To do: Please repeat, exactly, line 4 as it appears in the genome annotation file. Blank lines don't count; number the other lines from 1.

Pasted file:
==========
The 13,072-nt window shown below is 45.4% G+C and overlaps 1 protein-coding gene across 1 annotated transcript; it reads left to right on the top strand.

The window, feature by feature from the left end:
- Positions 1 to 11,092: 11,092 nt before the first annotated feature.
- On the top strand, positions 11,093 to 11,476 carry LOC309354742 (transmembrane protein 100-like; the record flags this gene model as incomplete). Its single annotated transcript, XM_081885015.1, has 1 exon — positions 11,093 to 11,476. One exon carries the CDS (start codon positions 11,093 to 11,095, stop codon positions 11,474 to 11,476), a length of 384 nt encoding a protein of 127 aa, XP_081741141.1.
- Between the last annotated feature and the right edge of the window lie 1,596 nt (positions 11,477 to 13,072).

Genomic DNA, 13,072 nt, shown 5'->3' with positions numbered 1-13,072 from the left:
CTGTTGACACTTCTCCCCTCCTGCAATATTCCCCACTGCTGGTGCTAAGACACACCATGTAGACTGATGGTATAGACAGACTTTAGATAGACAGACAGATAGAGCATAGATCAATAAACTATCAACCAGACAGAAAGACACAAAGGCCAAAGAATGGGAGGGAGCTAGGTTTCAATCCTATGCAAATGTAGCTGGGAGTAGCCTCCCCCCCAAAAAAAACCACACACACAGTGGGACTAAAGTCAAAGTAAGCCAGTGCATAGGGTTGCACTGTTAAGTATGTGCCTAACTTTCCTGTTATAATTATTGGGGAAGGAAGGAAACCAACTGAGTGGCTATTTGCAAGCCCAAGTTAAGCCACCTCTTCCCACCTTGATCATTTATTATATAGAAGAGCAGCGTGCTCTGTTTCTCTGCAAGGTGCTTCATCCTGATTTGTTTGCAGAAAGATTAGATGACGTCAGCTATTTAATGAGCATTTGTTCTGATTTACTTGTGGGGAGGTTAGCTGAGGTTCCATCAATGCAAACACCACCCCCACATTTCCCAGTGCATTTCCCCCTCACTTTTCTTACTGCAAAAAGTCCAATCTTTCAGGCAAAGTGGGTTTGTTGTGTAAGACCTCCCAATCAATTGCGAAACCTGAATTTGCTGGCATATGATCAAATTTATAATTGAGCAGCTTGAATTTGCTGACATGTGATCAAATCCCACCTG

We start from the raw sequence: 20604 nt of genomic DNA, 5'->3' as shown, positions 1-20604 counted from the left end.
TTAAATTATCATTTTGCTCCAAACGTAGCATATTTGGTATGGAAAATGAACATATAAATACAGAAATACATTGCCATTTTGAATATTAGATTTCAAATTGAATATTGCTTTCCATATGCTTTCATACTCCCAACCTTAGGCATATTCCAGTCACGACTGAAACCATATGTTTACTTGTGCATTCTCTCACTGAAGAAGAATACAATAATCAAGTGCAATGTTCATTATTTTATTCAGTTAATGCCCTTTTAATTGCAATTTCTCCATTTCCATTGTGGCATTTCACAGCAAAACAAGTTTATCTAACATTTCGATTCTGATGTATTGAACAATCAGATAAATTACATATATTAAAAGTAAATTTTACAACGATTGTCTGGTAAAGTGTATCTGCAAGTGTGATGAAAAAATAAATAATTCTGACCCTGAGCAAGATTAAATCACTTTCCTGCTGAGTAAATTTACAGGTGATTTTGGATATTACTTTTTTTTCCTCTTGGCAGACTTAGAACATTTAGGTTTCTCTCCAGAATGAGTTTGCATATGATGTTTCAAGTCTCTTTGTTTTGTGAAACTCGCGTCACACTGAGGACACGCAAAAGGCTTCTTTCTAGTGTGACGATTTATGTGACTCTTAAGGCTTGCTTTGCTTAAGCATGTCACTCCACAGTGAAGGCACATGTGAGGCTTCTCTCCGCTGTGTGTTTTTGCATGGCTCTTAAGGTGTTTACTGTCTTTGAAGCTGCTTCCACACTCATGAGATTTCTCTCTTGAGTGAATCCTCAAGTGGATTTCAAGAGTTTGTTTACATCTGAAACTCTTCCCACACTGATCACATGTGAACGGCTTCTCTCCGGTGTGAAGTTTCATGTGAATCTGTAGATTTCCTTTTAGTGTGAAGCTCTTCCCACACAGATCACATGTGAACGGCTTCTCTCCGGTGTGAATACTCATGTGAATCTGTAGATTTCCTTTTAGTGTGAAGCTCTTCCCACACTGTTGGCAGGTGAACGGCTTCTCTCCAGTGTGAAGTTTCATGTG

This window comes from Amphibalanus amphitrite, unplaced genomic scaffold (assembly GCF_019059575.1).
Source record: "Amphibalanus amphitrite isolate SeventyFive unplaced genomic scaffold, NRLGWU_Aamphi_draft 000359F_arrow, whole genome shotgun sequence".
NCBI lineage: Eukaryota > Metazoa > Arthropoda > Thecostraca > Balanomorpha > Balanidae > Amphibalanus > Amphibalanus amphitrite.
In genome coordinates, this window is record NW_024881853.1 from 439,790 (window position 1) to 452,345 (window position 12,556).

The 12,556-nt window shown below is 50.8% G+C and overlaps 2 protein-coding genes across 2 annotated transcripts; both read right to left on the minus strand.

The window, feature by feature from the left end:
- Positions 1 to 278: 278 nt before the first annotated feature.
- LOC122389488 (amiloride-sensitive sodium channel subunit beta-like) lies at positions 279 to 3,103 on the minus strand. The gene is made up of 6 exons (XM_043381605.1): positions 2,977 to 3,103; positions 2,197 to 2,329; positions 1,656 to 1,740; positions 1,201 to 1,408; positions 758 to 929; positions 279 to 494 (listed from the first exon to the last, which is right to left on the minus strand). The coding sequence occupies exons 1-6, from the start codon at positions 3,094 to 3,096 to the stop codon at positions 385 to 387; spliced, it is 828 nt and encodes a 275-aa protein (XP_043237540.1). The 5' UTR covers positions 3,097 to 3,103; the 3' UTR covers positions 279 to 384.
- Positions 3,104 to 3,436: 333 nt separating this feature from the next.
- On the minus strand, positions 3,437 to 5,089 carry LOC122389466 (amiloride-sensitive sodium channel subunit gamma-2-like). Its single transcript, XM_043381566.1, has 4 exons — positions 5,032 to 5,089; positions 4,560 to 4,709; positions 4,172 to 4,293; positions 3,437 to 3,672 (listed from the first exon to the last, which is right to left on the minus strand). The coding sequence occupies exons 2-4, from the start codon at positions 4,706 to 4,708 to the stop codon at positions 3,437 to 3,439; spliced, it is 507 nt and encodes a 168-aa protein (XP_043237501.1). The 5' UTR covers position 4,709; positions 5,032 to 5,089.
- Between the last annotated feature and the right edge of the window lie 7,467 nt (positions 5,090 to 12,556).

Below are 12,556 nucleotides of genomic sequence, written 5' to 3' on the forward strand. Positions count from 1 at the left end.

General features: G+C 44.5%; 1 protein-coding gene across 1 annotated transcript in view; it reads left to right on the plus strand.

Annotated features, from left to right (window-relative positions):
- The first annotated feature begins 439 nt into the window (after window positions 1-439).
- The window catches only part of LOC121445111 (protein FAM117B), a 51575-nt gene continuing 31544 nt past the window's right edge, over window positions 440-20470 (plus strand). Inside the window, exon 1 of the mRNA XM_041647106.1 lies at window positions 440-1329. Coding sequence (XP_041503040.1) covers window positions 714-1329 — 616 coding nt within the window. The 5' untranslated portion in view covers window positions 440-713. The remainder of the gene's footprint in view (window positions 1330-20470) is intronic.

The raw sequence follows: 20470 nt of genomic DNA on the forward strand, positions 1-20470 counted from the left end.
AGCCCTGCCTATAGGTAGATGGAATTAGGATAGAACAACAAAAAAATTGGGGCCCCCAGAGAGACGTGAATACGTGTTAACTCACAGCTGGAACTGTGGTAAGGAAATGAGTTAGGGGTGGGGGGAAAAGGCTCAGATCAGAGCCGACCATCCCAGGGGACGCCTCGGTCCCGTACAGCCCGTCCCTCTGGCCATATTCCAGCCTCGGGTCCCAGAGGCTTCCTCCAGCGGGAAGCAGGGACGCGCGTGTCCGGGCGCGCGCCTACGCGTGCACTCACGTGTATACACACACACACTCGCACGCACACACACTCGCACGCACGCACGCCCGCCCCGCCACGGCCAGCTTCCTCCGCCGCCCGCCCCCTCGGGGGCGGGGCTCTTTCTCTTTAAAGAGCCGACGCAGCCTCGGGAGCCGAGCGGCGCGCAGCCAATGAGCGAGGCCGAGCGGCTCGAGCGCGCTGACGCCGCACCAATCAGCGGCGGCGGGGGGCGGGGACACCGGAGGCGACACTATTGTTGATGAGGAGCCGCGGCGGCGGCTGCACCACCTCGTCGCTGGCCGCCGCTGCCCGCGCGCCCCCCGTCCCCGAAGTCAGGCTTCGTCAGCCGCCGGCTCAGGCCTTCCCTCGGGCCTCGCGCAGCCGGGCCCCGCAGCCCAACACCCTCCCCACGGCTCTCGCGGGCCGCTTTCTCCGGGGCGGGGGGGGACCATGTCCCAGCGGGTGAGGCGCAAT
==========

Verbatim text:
- On the top strand, positions 11,093 to 11,476 carry LOC309354742 (transmembrane protein 100-like; the record flags this gene model as incomplete). Its single annotated transcript, XM_081885015.1, has 1 exon — positions 11,093 to 11,476. One exon carries the CDS (start codon positions 11,093 to 11,095, stop codon positions 11,474 to 11,476), a length of 384 nt encoding a protein of 127 aa, XP_081741141.1.